Damages from Medicaid Politics Won't Stop at Hospitals

John Commins, for HealthLeaders Media , July 3, 2013

The Missouri General Assembly has declined to expand the Medicaid roles until state Senate and House review panels can issue a report. Zechman says he doesn't see that happening for at least six to nine months. As a result, hospitals in Missouri are bracing for a triple-whammy:

  • They're the recipients of a 2% reduction in Medicare reimbursements owing to the mandatory cuts brought on by sequestration.
  • Because their Medicaid roles won't expand, they will continue to treat a significant uninsured and indigent population with little hope of reimbursement.
  • The disproportionate share payments that are designed to offset charity care costs for hospitals such as OMC are being eliminated on Oct. 1 when the Medicaid expansion goes into effect.

"We are going to get that cut anyway even though Medicaid expansion is not happening in Missouri," Zechman says. "The disproportionate share cut was made and it was anticipated that the hospitals would recoup that money back through expanded Medicaid and the insurance exchanges. The exchanges might get a little back, but we aren't going to get anything from the Medicaid expansion."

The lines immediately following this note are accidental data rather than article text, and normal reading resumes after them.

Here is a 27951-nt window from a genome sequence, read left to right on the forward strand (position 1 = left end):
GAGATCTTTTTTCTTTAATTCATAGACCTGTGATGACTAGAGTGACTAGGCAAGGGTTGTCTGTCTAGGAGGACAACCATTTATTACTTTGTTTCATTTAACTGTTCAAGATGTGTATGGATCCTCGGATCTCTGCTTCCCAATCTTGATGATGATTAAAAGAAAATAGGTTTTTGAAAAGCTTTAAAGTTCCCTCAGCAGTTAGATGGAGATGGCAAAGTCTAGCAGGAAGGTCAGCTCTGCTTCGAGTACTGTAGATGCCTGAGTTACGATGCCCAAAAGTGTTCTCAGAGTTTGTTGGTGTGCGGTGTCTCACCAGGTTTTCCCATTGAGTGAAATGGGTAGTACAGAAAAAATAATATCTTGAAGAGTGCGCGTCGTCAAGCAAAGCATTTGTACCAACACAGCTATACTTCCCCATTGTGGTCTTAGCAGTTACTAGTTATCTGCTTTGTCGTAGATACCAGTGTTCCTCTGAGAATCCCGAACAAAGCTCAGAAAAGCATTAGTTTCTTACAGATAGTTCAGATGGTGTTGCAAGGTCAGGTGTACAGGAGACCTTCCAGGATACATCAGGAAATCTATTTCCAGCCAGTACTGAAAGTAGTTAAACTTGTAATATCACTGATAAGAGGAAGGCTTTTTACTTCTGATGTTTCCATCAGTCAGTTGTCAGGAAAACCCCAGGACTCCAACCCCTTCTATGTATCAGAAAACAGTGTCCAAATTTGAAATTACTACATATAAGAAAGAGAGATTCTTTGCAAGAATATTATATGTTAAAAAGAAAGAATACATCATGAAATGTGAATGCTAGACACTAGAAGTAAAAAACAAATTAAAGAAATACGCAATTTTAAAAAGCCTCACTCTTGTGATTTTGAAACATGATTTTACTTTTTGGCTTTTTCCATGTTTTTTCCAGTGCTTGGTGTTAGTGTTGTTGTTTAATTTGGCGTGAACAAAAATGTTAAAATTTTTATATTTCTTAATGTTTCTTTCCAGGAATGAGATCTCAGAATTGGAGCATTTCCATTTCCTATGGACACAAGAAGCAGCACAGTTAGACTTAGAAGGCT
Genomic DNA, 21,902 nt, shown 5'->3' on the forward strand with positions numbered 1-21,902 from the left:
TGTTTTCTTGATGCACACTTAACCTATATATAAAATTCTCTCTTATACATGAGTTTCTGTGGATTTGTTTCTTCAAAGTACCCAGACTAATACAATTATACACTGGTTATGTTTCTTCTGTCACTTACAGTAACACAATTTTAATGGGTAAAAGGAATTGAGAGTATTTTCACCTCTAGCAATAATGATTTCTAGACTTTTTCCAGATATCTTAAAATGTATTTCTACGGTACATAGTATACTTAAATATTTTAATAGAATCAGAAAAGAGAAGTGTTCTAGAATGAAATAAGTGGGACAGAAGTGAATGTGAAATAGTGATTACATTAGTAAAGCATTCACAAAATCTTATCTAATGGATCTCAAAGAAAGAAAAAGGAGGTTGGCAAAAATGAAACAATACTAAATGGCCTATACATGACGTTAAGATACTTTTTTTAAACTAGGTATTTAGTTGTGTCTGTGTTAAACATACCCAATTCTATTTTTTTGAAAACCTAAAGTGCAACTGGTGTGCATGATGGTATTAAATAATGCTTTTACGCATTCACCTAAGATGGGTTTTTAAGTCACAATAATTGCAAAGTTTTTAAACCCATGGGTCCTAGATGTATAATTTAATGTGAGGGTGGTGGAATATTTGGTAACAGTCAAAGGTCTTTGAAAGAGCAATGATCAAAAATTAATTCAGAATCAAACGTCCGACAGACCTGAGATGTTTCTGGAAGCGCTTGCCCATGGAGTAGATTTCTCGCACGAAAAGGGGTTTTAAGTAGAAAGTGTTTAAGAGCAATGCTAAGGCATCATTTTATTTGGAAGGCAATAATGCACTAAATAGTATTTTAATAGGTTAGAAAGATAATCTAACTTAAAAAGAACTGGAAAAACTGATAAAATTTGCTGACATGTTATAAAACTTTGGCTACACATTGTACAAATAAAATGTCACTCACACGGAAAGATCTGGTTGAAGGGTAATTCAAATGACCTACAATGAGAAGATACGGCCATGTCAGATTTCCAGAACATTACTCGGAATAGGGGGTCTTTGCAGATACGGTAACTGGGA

It's not just the hospitals and the vulnerable who will be hurt.  

A University of Missouri analysis commissioned by the Missouri Hospital Association estimates that the Show Me State will be shown that it could lose more than 9,000 jobs, $1.9 billion in reduced capital investment, or $1.1 billion in cost shifting to private plans with the decision not to expand Medicaid.  

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